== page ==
Section 5: Yehuveh’s Time System, Article 6

Sevens (Weeks)

“If a woman have conceived seed, and born a man child:
then she shall be unclean seven days; . . .
but if she bear a maid child,
then she shall be unclean two weeks
Leviticus 12:2, 5.

ou realize that there is no continual week.” I turned to see who spoke. He was a total stranger to me. I had no reason to believe him. What he said was contrary to everything I had ever been told, yet his comment cut through my thoughts like a knife. Why did his words haunt me? I
wanted to dismiss everything he said, yet at the same time I wanted to know more. Not another word, and the young man slipped out before the meeting ended so I never had opportunity to speak to him. I spent weeks pondering his simple sentence.
        Some six weeks after this first strange encounter Yehuveh answered my questions. I had met with another group on the other side of Tennessee to present a week-end seminar. Toward the back of the group a well-dressed and well-groomed young man caught my attention. I was drawn to him with an irresistable force which I could not explain. An hour into the Seminar, when the first break came, I made my way directly to the back of the room, pulled up a chair beside this young stranger, introduced myself, and asked his name. I tried to make small talk, asking where he was from and what line of work he was in. He was Sherman and he worked in the building trades. But making small talk was pointless; neither my mind nor his was working at this level.
        Suddenly, abruptly, I asked, “Tell me why there are no continuous weeks.” The question surprised me as much as it startled him, but he smiled. This total stranger knew the answers I was seeking, but neither of us could explain why I had singled him out that morning, apart from Yehuveh’s spirit driving us together. He and his wife were the only two in the room that understood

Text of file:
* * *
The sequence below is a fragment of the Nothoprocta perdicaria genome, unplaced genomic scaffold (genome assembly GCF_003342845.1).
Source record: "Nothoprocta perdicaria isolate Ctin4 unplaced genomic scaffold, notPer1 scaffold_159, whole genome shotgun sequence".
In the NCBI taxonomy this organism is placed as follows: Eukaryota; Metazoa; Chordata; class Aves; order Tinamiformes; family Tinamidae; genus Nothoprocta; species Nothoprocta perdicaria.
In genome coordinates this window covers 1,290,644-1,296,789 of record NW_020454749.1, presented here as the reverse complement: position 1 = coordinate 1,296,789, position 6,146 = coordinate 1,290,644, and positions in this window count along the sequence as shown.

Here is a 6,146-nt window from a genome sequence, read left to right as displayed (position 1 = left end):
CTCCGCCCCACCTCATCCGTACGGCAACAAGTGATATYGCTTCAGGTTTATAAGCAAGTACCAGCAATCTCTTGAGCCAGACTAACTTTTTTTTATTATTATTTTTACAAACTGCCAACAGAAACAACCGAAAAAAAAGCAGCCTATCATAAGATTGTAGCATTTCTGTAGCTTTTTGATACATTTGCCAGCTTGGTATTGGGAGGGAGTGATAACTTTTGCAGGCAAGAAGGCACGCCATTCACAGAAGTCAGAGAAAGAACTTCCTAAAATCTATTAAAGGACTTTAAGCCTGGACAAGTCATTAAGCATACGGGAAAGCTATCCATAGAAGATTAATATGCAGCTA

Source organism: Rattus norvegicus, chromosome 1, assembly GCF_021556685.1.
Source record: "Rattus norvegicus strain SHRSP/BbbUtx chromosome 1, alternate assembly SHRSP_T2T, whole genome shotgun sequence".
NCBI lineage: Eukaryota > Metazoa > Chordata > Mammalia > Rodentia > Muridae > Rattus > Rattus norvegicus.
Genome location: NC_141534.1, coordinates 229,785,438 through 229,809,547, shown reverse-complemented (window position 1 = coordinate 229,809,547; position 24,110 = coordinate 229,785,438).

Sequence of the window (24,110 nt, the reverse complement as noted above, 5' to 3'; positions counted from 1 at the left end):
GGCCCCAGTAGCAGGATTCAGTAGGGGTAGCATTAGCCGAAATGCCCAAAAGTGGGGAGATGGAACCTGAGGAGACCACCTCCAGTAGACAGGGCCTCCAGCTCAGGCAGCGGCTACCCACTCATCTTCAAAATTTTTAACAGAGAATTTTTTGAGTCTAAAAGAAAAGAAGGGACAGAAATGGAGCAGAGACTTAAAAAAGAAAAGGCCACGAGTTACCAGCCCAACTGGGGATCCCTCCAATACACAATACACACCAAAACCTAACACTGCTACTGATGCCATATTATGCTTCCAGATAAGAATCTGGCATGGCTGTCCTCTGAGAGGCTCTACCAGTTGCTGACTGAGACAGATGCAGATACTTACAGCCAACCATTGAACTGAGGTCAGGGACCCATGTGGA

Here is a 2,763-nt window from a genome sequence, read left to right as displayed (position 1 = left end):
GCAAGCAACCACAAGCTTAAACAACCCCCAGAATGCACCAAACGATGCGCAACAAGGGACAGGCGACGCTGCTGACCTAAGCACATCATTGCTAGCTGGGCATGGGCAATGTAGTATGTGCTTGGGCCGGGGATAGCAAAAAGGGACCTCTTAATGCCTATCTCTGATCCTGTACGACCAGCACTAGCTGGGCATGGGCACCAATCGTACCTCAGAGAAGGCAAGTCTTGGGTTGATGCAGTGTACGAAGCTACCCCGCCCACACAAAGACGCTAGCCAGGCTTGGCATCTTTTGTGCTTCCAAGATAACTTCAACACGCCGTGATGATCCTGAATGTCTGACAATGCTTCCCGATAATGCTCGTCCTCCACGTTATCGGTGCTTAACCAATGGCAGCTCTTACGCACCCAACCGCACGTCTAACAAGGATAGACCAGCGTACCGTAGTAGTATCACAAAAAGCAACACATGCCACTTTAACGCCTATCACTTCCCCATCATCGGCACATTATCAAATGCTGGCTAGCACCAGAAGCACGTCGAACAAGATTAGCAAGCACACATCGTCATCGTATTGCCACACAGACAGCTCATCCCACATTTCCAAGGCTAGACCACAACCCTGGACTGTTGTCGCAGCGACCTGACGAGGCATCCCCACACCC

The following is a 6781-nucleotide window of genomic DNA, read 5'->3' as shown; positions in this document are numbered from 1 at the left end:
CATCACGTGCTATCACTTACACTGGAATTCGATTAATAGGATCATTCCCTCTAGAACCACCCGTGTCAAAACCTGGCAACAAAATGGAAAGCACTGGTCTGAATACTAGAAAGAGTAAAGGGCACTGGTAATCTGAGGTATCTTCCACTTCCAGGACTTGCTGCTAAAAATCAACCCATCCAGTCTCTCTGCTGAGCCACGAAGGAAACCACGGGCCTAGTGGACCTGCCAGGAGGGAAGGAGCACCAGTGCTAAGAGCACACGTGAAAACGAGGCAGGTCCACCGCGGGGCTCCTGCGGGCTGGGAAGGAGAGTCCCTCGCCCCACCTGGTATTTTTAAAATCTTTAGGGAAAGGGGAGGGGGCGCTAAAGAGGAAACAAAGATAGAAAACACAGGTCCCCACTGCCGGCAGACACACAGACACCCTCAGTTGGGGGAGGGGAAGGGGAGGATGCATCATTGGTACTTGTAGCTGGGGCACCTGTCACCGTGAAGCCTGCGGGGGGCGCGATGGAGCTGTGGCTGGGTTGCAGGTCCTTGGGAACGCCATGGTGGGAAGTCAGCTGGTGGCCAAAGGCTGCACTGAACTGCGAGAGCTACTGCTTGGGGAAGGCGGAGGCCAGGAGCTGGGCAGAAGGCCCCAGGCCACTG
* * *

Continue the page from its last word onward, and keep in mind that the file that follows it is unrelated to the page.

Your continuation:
Yehuveh’s Time System but had discussed it with very few others who were attending the Seminar. Patiently he filled in all the details about Yehuveh’s time-keeping and answered all my questions.
The word week is not Scriptural and I don’t like to use it,” Sherman told me several times during our discussion. “In Scriptures the Hebrew word which was translated week was simply seven. There were lots of sevens in Scriptures which were not time-related and I frankly don’t like the intrusion of the word week wherever the translators wished to place it. But back to your original question, the time-keeping system of counting seven days, then repeating the count continuously, is of relatively recent historical development. Anciently time was measured by the movements of the sun and moon, as set forth by Yehuveh Himself in Genesis 1:14, Elohim said, Let there be lights in the firmament of the heaven to divide the day from the night; and let them be for signs, and for seasons, and for days, and years.’ In His system the sevens (weeks) were repeated four times each month, then interrupted with the New Moon days.”
        I had never heard anything like this. Every break during the Seminar that day and for the rest of the next two days I plied Sherman with questions. For every answer he took me to the Scriptures and explained the ancient ways by its statements and stories. I knew the Scriptures well already, but never had anyone taken me to the depths of insight evident in Sherman’s explanations. From past Scriptural knowledge, I immediately knew what he explained was true.

Gael Bataman
Originally Written:      28 August 2005
Latest Update:            14 November 2009

Complete Study Guide to Article 6   

What is a “Week”?        Sevens (Weeks) in Yehuveh’s Time System       
Purpose of the Sevens (Weeks)        Change to the Continuous Week       
Other Discussions of Sevens (Weeks)        History of the Continuous Week       

Return to Zadok Home                Continue Article 6 . . .                   Go to Section 5: Time
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